Mirroring the theme song of Donald Trump’s “Celebrity Apprentice”, the Nittany Lions were money in the first half from behind the arc, helping them to a 58-47 victory over Penn on Saturday.
The Lions (4-3) were coming off Wednesday’s 73-61 loss to Boston College in which the Eagles drained 8-of-18 from three-point range.
One game later, the Lions changed things up as the team shot 5-of-7 from three-point land in the first half.
“Eventually the ball is going to fall on our side. We struggled a couple of games in the first half, but we just kept working in practice,” guard D.J. Newbill said. “We just came from a good week in practice, seeing the ball go through the hoop. We had a great walk-through this morning and we were able to transfer it through the game.”
Coming into the season, three-point shooting was expected to be an aspect needing improvement. Last season, the Lions shot just 31 percent from downtown while opponents hit 38 percent of their looks.
Adding to the Lions’ shooting concerns, guard Tim Frazier, who coach Patrick Chambers said drastically improved his three-point shot over the summer, went down with a season-ending injury on Nov. 18.
Considering the history of poor shooting and the loss of the team’s most prolific and reliable scorer, Penn State had a lot to overcome in regards to shooting from behind the arc.
Insert freshman forward Brandon Taylor and the Lions could now have a legitimate threat from downtown. Taylor scored 11 points on 3-of-4 three-point shooting in the first half alone.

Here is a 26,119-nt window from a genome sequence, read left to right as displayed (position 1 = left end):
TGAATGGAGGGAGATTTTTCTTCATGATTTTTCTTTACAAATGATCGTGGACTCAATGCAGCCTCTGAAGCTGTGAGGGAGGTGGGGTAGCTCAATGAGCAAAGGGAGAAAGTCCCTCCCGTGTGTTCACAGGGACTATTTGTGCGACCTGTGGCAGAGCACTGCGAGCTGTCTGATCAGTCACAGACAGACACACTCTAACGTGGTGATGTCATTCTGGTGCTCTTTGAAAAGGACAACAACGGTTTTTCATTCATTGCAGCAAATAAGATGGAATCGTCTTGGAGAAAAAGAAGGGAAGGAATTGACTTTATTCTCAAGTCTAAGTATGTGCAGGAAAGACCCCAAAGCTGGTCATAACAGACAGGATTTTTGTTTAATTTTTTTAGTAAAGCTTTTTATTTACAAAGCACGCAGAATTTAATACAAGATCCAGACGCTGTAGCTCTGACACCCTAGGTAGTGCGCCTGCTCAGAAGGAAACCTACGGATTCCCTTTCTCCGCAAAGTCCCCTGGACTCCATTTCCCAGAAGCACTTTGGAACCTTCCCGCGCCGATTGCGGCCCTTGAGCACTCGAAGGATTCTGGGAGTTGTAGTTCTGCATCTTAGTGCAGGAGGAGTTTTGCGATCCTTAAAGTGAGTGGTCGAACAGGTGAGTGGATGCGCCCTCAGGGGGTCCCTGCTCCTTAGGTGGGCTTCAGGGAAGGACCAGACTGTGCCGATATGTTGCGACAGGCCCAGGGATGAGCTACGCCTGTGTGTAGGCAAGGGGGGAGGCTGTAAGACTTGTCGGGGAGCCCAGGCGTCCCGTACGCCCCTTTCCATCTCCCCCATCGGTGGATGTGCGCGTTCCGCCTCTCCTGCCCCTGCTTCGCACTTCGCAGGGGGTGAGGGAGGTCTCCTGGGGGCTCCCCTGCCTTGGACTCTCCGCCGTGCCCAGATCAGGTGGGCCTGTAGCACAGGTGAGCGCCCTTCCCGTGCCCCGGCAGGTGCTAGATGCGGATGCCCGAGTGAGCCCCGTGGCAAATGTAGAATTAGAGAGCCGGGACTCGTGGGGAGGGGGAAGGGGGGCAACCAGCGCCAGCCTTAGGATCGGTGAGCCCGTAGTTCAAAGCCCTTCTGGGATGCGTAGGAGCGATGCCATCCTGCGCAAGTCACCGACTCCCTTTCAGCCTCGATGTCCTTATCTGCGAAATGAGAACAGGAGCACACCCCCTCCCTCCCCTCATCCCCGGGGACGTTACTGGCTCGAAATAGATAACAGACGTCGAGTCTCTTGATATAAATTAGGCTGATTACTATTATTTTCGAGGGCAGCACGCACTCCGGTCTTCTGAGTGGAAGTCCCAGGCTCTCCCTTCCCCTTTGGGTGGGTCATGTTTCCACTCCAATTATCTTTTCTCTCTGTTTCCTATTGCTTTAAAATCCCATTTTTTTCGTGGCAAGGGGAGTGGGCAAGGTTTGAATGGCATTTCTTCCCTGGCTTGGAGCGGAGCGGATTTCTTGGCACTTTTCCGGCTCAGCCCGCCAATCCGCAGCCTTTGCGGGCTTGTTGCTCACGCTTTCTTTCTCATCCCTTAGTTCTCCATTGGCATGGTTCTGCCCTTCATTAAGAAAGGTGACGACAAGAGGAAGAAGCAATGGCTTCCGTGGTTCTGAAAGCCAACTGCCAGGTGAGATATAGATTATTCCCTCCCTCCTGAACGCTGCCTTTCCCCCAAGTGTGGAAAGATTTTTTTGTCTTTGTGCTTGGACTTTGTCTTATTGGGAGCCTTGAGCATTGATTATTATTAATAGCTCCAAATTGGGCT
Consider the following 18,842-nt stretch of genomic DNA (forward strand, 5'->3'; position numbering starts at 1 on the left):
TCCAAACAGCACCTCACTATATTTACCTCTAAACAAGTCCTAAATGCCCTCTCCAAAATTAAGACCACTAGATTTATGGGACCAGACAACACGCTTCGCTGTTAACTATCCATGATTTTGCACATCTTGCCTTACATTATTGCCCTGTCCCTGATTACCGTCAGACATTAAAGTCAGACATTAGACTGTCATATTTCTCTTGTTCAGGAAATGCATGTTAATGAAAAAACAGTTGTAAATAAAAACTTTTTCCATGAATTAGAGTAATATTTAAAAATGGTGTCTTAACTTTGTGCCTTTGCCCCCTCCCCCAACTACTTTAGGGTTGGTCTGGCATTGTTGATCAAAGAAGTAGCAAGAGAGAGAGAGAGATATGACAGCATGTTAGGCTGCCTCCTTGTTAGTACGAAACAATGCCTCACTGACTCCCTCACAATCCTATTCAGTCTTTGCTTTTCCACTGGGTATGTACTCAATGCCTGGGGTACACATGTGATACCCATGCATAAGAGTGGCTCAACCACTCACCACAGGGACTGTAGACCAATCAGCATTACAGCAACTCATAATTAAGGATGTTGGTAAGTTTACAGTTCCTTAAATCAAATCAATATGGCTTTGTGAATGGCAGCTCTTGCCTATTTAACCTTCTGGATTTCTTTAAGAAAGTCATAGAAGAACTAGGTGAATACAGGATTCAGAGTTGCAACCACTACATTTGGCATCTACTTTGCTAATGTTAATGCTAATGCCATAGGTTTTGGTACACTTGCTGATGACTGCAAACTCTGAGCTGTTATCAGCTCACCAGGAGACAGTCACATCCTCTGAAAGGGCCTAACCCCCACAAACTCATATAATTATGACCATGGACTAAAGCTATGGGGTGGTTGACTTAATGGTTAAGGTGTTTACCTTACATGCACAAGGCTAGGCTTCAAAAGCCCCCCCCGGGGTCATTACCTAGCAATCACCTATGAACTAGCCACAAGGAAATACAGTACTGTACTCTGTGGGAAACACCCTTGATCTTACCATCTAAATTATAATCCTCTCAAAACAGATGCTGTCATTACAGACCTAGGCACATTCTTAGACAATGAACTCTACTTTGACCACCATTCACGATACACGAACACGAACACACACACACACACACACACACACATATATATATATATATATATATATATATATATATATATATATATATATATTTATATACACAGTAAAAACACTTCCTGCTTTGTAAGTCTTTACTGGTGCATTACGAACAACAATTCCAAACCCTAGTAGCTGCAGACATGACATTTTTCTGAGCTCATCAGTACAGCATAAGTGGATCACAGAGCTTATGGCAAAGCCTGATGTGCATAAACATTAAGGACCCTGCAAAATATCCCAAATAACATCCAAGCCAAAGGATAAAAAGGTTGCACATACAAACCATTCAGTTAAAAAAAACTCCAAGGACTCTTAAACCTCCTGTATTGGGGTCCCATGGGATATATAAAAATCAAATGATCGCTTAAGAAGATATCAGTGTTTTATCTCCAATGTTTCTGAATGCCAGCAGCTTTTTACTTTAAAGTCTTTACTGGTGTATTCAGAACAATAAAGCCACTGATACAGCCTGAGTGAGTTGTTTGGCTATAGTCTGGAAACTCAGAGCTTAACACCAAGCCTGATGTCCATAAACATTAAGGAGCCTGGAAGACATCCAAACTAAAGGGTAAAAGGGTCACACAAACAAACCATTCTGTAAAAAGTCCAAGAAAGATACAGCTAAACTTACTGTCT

“He knows that his role is to look for the threes. He has to do a little bit better of a job of mixing things up. He needs to get threes, post ups and his mid range game,” Chambers said. “He needs to be an impact player for us. Unfortunately, he doesn’t have time to be a freshman. He needs to be a sophomore today and not a freshman.”
Despite Taylor’s first half efforts, the Lions had just four points in the first seven minutes of the second half. Both of those buckets came from steal-breakaway dunk combos from Newbill.
Newbill, along with true shooting guard Jermaine Marshall, was effective manning the point guard slot.
When Frazier went down, the responsibilities fell on those two, and after going through some growing pains the duo seem to be getting more comfortable with the position. Newbill did well to retain possession, surrendering just one turnover, and Marshall led the team in scoring with 18 points.
Marshall, who has been used to spell Newbill for a short span, said he felt “somewhat” comfortable running the point and adjusted early.
“Overall, I thought [the guards] handled [the pressure] pretty well,” Chambers said. “Eleven turnovers the whole game and we were pressed almost the whole game…That’s a step in the right direction.”
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